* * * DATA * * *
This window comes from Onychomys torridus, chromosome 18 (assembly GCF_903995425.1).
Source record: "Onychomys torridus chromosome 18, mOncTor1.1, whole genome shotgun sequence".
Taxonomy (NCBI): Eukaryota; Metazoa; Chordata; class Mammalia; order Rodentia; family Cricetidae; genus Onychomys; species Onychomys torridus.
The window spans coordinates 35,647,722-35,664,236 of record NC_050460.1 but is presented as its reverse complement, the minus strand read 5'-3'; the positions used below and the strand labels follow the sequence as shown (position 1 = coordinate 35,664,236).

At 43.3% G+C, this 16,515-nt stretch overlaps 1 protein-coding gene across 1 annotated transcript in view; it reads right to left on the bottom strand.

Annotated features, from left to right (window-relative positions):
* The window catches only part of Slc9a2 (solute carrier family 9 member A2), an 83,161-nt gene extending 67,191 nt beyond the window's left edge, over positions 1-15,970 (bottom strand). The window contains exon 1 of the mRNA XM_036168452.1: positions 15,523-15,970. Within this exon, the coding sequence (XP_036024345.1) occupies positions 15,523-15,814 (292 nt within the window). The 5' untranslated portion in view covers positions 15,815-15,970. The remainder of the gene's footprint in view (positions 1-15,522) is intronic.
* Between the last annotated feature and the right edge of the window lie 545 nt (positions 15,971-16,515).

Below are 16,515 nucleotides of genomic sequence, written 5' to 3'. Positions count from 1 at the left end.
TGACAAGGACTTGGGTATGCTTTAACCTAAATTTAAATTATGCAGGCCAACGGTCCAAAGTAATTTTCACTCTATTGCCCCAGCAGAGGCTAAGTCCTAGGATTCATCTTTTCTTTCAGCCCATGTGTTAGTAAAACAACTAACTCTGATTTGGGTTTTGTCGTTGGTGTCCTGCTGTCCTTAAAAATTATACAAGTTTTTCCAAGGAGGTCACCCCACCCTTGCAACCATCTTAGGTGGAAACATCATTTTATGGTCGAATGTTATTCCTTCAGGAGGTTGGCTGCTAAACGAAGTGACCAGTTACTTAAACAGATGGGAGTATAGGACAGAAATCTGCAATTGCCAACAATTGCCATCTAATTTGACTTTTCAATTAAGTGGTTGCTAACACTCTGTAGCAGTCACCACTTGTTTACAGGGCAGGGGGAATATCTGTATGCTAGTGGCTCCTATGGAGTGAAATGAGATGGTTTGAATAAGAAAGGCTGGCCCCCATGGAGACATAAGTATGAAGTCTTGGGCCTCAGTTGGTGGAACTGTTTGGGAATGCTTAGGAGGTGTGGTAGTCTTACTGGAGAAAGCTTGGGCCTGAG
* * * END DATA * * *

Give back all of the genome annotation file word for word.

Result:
This window comes from Onychomys torridus, chromosome 18 (assembly GCF_903995425.1).
Source record: "Onychomys torridus chromosome 18, mOncTor1.1, whole genome shotgun sequence".
Taxonomy (NCBI): Eukaryota; Metazoa; Chordata; class Mammalia; order Rodentia; family Cricetidae; genus Onychomys; species Onychomys torridus.
The window spans coordinates 35,647,722-35,664,236 of record NC_050460.1 but is presented as its reverse complement, the minus strand read 5'-3'; the positions used below and the strand labels follow the sequence as shown (position 1 = coordinate 35,664,236).

At 43.3% G+C, this 16,515-nt stretch overlaps 1 protein-coding gene across 1 annotated transcript in view; it reads right to left on the bottom strand.

Annotated features, from left to right (window-relative positions):
* The window catches only part of Slc9a2 (solute carrier family 9 member A2), an 83,161-nt gene extending 67,191 nt beyond the window's left edge, over positions 1-15,970 (bottom strand). The window contains exon 1 of the mRNA XM_036168452.1: positions 15,523-15,970. Within this exon, the coding sequence (XP_036024345.1) occupies positions 15,523-15,814 (292 nt within the window). The 5' untranslated portion in view covers positions 15,815-15,970. The remainder of the gene's footprint in view (positions 1-15,522) is intronic.
* Between the last annotated feature and the right edge of the window lie 545 nt (positions 15,971-16,515).

Below are 16,515 nucleotides of genomic sequence, written 5' to 3'. Positions count from 1 at the left end.
TGACAAGGACTTGGGTATGCTTTAACCTAAATTTAAATTATGCAGGCCAACGGTCCAAAGTAATTTTCACTCTATTGCCCCAGCAGAGGCTAAGTCCTAGGATTCATCTTTTCTTTCAGCCCATGTGTTAGTAAAACAACTAACTCTGATTTGGGTTTTGTCGTTGGTGTCCTGCTGTCCTTAAAAATTATACAAGTTTTTCCAAGGAGGTCACCCCACCCTTGCAACCATCTTAGGTGGAAACATCATTTTATGGTCGAATGTTATTCCTTCAGGAGGTTGGCTGCTAAACGAAGTGACCAGTTACTTAAACAGATGGGAGTATAGGACAGAAATCTGCAATTGCCAACAATTGCCATCTAATTTGACTTTTCAATTAAGTGGTTGCTAACACTCTGTAGCAGTCACCACTTGTTTACAGGGCAGGGGGAATATCTGTATGCTAGTGGCTCCTATGGAGTGAAATGAGATGGTTTGAATAAGAAAGGCTGGCCCCCATGGAGACATAAGTATGAAGTCTTGGGCCTCAGTTGGTGGAACTGTTTGGGAATGCTTAGGAGGTGTGGTAGTCTTACTGGAGAAAGCTTGGGCCTGAG